What is Microlit?

crot shorts

Short shorts/ microlit/ flash fiction/ microfiction/ very short stories, by any other name would be as… umm… short.

The deadline for the national Newcastle Writers’ Festival/Joanne Burns Award 2016 is gaining on us – 31st August. See details here.

That might seem like ages away when you only need 200 words but great microlit has its own set of challenges.

What are the main challenges of writing such short pieces?

  • An idea must be distilled into a ‘micro’-cosm, the essence of the idea that doesn’t lose its full flavour.
  • Just like longer works the short form needs time: time to think, write, rewrite, think again, revise, edit.
  • Every single word and phrase has to earn its place in the story, and most will carry more than one meaning.
  • Imagery is important to all writing, but none more than microlit. A single image can save you hundreds of words. Writing is a visual art; paint pictures with words.
  • Things don’t have to be explained, merely implied. This is the beauty of the form, that behind the words a whole world is peeping through.
  • The micro-story has to say something. There has to be some deeper resonance or narrative insight. There must be the feeling that something important happens, otherwise it’s an anecdote or vignette.
  • relinquish neatly tied-up conclusions for endings that keep the reader wondering about the story long after he/she reads the last word.

This post is already 50 words longer than the flash story you will enter in the competition. Did I mention the challenge of keeping to the word count?

So start writing now! Have fun and good luck!



This entry was posted in Short stories, Uncategorized, Writing and tagged , , , , , . Bookmark the permalink.

9 Responses to What is Microlit?

  1. anne says:

    Re image: I didn’t know you crotched, Karen. And, did those legs belong to Ross?
    On a more serious note, can the short short story be shorter than 200 words?

    • Definitely, Anne! A short short story can be anything between one and up to about 1,000. For this competition, though, the maximum is 200 words. That doesn’t mean you can’t enter something shorter but you have to consider you’re up against stories that will take full advantage of the extra words.
      Ha ha. And no, I don’t crotchet and those legs don’t belong to Ross.

      • anne says:

        Thanks, Karen. The piece I’m thinking about is approx 85 words. It’d lose strength with more words. I’d have to enter the nationwide comp because I don’t live in the Hunter Region so I imagine there’ll be plenty of competition. It’s just for fun. Will get me out there, now that ‘pumpkin”s finished. 🙂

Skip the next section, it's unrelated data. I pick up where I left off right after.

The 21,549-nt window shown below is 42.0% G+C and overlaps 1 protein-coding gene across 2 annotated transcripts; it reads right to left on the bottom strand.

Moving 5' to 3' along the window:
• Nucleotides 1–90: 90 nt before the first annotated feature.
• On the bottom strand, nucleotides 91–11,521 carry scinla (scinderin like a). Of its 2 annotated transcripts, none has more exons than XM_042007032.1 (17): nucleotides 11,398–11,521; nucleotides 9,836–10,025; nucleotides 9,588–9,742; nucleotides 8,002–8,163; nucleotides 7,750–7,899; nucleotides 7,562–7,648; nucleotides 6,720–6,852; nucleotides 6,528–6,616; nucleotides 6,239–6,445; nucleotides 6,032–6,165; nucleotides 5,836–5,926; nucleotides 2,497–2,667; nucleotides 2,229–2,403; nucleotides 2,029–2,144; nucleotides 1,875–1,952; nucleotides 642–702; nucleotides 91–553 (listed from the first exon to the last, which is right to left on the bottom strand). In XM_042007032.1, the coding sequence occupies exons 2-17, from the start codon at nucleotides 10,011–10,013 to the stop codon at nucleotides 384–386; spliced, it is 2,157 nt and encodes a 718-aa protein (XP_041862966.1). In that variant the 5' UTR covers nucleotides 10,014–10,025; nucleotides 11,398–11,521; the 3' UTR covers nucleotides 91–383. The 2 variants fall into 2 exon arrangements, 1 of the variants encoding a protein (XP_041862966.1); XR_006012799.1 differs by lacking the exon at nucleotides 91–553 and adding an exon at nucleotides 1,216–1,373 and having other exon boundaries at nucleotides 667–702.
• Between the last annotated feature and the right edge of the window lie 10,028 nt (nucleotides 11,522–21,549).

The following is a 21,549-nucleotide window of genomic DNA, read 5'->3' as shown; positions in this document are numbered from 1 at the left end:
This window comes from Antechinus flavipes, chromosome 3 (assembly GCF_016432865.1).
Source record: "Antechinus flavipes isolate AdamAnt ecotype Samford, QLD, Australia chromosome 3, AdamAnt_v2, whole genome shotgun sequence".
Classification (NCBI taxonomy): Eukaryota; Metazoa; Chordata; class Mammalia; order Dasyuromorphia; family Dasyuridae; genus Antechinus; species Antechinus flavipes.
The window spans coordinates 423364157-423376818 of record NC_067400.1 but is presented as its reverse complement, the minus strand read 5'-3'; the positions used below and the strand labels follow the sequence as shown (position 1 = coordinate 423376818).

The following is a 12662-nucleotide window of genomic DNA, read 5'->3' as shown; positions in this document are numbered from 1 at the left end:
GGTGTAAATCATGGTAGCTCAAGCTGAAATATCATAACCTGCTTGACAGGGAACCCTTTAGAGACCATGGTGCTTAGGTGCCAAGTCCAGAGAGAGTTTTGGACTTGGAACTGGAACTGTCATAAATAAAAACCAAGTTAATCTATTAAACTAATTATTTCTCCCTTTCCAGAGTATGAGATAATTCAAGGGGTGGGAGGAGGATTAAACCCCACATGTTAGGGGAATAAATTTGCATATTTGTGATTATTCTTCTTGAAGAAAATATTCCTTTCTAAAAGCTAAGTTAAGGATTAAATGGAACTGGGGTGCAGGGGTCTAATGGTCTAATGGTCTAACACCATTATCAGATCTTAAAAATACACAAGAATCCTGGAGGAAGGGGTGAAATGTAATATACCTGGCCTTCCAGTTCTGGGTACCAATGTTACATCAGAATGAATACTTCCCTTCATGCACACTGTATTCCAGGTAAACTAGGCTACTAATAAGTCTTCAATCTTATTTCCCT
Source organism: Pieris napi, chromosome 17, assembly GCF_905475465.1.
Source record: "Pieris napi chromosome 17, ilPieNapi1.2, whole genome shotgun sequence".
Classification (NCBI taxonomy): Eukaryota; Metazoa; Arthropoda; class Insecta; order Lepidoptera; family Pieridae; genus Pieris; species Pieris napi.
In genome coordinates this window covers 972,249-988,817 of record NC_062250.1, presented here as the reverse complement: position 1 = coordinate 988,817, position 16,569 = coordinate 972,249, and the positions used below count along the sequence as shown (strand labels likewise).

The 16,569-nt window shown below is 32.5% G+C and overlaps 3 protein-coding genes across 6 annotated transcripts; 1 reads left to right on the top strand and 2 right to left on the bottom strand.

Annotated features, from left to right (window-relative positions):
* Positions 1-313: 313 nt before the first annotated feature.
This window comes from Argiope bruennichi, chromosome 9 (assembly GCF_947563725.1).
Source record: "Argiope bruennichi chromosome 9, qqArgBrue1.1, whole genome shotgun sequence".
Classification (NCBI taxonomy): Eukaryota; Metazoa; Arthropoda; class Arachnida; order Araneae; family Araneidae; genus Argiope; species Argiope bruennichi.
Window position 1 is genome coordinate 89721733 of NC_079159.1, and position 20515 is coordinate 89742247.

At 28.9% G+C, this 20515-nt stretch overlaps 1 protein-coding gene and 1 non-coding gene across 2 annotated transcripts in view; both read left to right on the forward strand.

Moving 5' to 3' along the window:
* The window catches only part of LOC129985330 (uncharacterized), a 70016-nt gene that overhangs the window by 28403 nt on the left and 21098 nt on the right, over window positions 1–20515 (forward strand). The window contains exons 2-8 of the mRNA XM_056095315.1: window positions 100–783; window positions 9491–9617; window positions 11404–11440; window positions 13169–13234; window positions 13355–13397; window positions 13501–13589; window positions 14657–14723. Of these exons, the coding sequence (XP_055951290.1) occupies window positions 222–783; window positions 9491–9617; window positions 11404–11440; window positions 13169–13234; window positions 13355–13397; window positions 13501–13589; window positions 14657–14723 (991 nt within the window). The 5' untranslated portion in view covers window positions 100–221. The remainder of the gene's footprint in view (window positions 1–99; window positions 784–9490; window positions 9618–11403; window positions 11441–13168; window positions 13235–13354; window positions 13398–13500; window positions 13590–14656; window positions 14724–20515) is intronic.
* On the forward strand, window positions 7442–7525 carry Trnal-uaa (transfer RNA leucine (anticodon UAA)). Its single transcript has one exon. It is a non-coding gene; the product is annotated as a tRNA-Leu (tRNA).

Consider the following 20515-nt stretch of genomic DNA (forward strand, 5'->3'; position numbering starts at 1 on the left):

• Of course you should enter, Anne. Hemingway wrote one of the most powerful stories in 6 words:
        For sale. Baby shoes. Never worn.
        Any more words would be too many. Good luck!

  2. dianathrelfo says:

    Appreciate this post, Karen – has stimulated my thought processes although I am already striving to put one idea onto paper. Such a challenge!

  3. 200 words – that’s *twice* as many as Friday Fictioneers lol 😉

    Karen, I have never lost my love of micro-fiction (although I don’t restrain myself to a word count so much these days, unless it’s for a competition, and hence required) so I’m grateful I came across it back when you and I first met through FF.

    I find it a ‘nice little breather’ when I fancy a change from working on the novel. I particularly like it when Ron and I write ‘duets’. 🙂 🙂

    • Hi Joanna. I love writing and reading the form of micro-fiction, too. This story started out as a 100 word FF piece and I expanded and deepened it – yes, doubled it! I can remember the first time I read a ‘duet’ you and Ron wrote and the way the pieces played off each other. I was very impressed by them. Happy writing!

  4. Pingback: Big Journey of a Little Fiction | The Writers' Life

Leave a Reply

Fill in your details below or click an icon to log in:

WordPress.com Logo

You are commenting using your WordPress.com account. Log Out /  Change )

Twitter picture

You are commenting using your Twitter account. Log Out /  Change )

Facebook photo

You are commenting using your Facebook account. Log Out /  Change )

Connecting to %s